A few months into the Hollande presidency that was supposed to be a game-changer for Europe, many are wondering where the change is. It’s symptomatic of a broader impasse facing social democrats on the continent, one I wrote about recently for Uprising. How do you govern on the left wing of austerity without undermining your own social base?
[The center-left wants] a milder form of austerity, but they’re reliant on forces to get elected that are staunchly anti-austerity. The cuts that they are able to force through end up undermining the very social base that elected them in the first instance. They do want less of these cuts than the center-right and they are more open to using the state to stimulate growth, but they are structurally constrained by new economic realities and, tasked with the burden of governance, are forced to act “responsibly” and maintain stable conditions for accumulation and private investment.
Oddly enough for a leader who hasn’t exactly done much yet, and has limited prospects for what he can accomplish, Hollande has attracted plenty of strong feelings. But much of the support for and opposition to the socialist has been ideological. He’s in a sense become a floating signifier. It’s worth noting what Hollande has actually done and what’s on the short-term agenda for his administration.
- The much-discussed 75 percent tax on income over a million euros hasn’t been implemented. Hollande is still pledging to follow through and the French capitalist class is threatening to “go Galt.” Parliament is planning to debate the measure in September. But, as symbolic pleasing as “soaking the rich” would be, the new tax would only affect between 7,000 and 30,000 citizens, not enough to make much of a dent towards the 33 billion euros the government plans to raise in new revenue next year.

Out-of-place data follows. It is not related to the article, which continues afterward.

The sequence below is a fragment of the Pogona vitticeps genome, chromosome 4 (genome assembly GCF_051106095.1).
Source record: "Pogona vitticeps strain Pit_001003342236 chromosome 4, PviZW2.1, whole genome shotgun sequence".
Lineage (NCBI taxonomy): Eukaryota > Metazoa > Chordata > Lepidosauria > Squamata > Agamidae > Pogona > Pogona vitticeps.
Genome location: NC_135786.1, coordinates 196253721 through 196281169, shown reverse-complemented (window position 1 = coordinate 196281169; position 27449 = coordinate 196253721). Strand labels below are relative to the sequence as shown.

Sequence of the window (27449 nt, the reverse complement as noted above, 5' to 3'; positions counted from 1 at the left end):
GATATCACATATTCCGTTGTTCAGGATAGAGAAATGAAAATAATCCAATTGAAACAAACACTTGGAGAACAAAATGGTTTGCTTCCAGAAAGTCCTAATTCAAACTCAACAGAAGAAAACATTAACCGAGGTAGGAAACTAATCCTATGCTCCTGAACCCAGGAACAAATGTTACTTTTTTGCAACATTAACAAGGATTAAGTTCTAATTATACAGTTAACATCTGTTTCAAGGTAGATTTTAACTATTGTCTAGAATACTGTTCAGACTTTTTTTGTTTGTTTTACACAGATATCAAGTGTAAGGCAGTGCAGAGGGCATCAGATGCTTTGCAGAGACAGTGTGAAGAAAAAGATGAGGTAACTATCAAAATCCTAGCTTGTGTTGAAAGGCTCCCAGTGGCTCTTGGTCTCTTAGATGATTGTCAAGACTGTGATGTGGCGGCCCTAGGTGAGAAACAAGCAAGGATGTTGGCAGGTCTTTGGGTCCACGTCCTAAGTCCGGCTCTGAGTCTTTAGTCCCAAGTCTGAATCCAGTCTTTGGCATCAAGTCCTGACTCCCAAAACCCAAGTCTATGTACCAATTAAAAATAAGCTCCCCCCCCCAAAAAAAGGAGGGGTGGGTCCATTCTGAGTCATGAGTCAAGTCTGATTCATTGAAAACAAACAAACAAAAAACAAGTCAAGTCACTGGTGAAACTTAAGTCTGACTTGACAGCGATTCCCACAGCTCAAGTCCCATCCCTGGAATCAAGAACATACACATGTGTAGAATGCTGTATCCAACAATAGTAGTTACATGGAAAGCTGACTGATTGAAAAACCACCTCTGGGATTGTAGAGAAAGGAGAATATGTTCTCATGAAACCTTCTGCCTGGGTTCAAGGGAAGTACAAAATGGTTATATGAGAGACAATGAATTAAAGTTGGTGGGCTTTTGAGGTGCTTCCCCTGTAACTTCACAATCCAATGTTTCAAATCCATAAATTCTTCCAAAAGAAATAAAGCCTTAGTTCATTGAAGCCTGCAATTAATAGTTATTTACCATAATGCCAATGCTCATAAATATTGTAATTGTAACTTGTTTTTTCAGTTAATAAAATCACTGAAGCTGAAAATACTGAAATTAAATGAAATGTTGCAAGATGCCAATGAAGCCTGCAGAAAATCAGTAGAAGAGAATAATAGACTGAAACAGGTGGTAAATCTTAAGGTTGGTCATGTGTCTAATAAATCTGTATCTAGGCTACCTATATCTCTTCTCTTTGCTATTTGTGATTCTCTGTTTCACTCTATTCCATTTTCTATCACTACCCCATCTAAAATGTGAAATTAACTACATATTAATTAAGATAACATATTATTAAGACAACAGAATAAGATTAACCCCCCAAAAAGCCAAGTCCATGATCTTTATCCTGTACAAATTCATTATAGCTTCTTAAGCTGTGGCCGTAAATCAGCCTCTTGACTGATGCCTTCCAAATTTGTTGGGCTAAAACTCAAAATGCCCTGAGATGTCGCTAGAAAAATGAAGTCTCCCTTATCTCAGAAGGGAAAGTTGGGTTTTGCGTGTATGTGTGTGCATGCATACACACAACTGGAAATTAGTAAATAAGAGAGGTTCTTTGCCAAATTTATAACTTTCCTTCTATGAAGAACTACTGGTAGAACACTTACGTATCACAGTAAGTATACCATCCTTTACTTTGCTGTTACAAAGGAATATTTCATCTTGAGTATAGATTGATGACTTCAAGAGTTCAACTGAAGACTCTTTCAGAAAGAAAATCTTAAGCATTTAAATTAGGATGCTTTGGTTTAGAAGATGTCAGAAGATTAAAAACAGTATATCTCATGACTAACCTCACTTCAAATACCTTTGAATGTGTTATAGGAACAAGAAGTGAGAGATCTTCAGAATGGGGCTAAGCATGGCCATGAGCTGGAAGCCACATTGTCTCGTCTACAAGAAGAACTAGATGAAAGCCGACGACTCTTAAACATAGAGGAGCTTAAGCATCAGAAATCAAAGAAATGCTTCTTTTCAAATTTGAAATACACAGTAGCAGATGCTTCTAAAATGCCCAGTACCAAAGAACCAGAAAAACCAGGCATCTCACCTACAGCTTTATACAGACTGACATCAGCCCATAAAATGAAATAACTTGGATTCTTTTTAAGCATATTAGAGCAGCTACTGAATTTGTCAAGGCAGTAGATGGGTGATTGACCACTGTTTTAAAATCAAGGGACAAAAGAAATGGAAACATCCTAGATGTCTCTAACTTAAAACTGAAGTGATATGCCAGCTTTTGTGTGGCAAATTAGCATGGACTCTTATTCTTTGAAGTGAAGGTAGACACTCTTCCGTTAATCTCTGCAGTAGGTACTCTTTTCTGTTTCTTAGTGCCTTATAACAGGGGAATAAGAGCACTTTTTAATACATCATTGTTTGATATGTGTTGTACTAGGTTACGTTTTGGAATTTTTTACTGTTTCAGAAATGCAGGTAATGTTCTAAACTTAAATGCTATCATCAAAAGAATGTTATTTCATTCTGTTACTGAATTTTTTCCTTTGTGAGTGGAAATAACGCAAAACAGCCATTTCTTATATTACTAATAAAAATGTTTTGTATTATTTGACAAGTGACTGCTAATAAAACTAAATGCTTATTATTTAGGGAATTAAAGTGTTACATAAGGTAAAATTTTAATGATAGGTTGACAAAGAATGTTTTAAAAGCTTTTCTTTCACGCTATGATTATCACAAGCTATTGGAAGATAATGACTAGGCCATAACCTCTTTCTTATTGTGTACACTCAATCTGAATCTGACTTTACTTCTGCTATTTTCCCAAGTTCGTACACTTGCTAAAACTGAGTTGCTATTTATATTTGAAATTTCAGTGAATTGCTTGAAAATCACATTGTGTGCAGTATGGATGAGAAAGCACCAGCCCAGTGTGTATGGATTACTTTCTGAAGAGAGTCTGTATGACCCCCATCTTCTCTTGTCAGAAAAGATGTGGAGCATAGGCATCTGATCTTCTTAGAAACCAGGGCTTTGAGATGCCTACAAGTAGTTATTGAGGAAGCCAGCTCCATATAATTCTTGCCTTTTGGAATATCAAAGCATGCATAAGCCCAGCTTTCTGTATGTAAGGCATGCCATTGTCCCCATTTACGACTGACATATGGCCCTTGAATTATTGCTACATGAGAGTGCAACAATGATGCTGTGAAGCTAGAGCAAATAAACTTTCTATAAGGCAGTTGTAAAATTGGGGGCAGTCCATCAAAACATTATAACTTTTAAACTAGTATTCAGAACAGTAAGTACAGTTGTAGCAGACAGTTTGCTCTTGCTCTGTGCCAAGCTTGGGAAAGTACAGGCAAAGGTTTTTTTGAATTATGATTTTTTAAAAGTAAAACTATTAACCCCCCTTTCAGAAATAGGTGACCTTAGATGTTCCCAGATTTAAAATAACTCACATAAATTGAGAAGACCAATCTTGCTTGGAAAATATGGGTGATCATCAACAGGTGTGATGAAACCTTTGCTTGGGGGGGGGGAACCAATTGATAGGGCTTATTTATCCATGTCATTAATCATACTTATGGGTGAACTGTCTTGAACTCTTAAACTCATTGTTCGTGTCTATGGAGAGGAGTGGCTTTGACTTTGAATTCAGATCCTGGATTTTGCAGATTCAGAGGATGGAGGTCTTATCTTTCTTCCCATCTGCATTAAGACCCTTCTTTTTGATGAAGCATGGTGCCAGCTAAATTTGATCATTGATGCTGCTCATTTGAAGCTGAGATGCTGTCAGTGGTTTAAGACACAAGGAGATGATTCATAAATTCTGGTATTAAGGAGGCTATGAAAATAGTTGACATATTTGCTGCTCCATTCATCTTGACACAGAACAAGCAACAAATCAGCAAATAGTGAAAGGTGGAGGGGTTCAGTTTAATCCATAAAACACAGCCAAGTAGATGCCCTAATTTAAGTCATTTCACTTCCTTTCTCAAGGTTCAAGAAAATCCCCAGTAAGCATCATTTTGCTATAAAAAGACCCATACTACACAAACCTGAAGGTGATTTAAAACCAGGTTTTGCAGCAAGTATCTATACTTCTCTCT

- A new “Tobin tax” on financial transactions is welcomed, but is actually more timid than it seems. It was proposed by right-leaning Nicolas Sarkozy before he left office.
- Hollande famously snubbed SYRIZA, hinting, as Philippe Marlière writes, that if Greeks voted for the radical party they would be booted out of the eurozone.
The Left Front’s Jean-Luc Mélenchon, who led a spirited insurgent campaign last election season, has also attacked the more moderate Hollande in stronger terms lately, calling him a “a market liberal like those who have already driven the Greek, Spanish and Portuguese disasters.” This stance is partisan, but actually well warranted. With the Socialist Party’s weak approaches to raising revenue from the rich, how will they meet their budget targets? The answer is simple and disappointing: more austerity is on the way.
Hollande certainly isn’t the eccentric that Sarkozy was. He’s incapable of disgracing and scandalizing the executive office like his predecessor. But perhaps that’ll only make it easier for him to implement his own brand of austerity.